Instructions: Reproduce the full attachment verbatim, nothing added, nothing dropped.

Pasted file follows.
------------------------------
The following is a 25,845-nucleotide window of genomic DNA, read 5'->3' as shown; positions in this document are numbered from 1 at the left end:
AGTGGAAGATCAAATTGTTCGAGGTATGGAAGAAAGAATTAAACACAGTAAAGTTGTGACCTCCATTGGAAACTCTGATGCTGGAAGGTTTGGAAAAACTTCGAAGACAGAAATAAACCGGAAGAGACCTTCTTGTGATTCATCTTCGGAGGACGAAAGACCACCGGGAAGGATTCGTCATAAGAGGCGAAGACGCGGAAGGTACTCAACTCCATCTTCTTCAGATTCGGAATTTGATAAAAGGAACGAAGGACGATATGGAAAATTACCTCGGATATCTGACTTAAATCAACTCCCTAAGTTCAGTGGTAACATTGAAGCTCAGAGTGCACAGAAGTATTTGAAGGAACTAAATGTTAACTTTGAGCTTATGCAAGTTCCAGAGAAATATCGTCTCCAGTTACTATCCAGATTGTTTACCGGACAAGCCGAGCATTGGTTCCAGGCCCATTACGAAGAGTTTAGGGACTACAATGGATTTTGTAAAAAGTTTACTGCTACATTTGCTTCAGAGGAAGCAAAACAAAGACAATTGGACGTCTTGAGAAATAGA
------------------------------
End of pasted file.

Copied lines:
The following is a 25,845-nucleotide window of genomic DNA, read 5'->3' as shown; positions in this document are numbered from 1 at the left end:
AGTGGAAGATCAAATTGTTCGAGGTATGGAAGAAAGAATTAAACACAGTAAAGTTGTGACCTCCATTGGAAACTCTGATGCTGGAAGGTTTGGAAAAACTTCGAAGACAGAAATAAACCGGAAGAGACCTTCTTGTGATTCATCTTCGGAGGACGAAAGACCACCGGGAAGGATTCGTCATAAGAGGCGAAGACGCGGAAGGTACTCAACTCCATCTTCTTCAGATTCGGAATTTGATAAAAGGAACGAAGGACGATATGGAAAATTACCTCGGATATCTGACTTAAATCAACTCCCTAAGTTCAGTGGTAACATTGAAGCTCAGAGTGCACAGAAGTATTTGAAGGAACTAAATGTTAACTTTGAGCTTATGCAAGTTCCAGAGAAATATCGTCTCCAGTTACTATCCAGATTGTTTACCGGACAAGCCGAGCATTGGTTCCAGGCCCATTACGAAGAGTTTAGGGACTACAATGGATTTTGTAAAAAGTTTACTGCTACATTTGCTTCAGAGGAAGCAAAACAAAGACAATTGGACGTCTTGAGAAATAGA